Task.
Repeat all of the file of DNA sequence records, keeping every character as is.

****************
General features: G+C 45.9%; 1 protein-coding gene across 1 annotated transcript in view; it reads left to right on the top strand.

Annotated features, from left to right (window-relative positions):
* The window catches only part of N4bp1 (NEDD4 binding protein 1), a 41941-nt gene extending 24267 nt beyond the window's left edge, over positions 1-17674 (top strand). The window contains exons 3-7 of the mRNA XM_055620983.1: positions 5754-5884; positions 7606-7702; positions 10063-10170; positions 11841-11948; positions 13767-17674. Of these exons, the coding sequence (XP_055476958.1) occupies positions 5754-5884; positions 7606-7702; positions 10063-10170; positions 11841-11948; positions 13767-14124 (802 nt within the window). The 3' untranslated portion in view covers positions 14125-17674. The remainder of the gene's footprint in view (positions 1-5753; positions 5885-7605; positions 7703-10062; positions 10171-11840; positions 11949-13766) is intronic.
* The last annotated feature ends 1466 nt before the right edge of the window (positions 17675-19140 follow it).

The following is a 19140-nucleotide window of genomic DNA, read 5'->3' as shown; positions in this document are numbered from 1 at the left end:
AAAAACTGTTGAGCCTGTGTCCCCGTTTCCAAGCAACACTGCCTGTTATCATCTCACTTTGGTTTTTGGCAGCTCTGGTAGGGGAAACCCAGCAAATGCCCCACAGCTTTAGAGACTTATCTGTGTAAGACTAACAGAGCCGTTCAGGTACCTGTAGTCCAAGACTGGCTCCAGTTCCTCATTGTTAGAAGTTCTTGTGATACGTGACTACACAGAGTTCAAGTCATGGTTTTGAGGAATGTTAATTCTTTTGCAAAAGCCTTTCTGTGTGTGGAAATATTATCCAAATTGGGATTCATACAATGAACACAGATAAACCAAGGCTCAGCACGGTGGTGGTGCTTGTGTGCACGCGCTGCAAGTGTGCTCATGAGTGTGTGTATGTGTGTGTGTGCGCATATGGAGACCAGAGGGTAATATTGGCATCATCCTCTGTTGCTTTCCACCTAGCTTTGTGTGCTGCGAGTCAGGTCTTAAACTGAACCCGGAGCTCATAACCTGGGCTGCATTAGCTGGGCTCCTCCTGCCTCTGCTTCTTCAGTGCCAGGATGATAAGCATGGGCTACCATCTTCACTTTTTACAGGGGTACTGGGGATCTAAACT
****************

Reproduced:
General features: G+C 45.9%; 1 protein-coding gene across 1 annotated transcript in view; it reads left to right on the top strand.

Annotated features, from left to right (window-relative positions):
* The window catches only part of N4bp1 (NEDD4 binding protein 1), a 41941-nt gene extending 24267 nt beyond the window's left edge, over positions 1-17674 (top strand). The window contains exons 3-7 of the mRNA XM_055620983.1: positions 5754-5884; positions 7606-7702; positions 10063-10170; positions 11841-11948; positions 13767-17674. Of these exons, the coding sequence (XP_055476958.1) occupies positions 5754-5884; positions 7606-7702; positions 10063-10170; positions 11841-11948; positions 13767-14124 (802 nt within the window). The 3' untranslated portion in view covers positions 14125-17674. The remainder of the gene's footprint in view (positions 1-5753; positions 5885-7605; positions 7703-10062; positions 10171-11840; positions 11949-13766) is intronic.
* The last annotated feature ends 1466 nt before the right edge of the window (positions 17675-19140 follow it).

The following is a 19140-nucleotide window of genomic DNA, read 5'->3' as shown; positions in this document are numbered from 1 at the left end:
AAAAACTGTTGAGCCTGTGTCCCCGTTTCCAAGCAACACTGCCTGTTATCATCTCACTTTGGTTTTTGGCAGCTCTGGTAGGGGAAACCCAGCAAATGCCCCACAGCTTTAGAGACTTATCTGTGTAAGACTAACAGAGCCGTTCAGGTACCTGTAGTCCAAGACTGGCTCCAGTTCCTCATTGTTAGAAGTTCTTGTGATACGTGACTACACAGAGTTCAAGTCATGGTTTTGAGGAATGTTAATTCTTTTGCAAAAGCCTTTCTGTGTGTGGAAATATTATCCAAATTGGGATTCATACAATGAACACAGATAAACCAAGGCTCAGCACGGTGGTGGTGCTTGTGTGCACGCGCTGCAAGTGTGCTCATGAGTGTGTGTATGTGTGTGTGTGCGCATATGGAGACCAGAGGGTAATATTGGCATCATCCTCTGTTGCTTTCCACCTAGCTTTGTGTGCTGCGAGTCAGGTCTTAAACTGAACCCGGAGCTCATAACCTGGGCTGCATTAGCTGGGCTCCTCCTGCCTCTGCTTCTTCAGTGCCAGGATGATAAGCATGGGCTACCATCTTCACTTTTTACAGGGGTACTGGGGATCTAAACT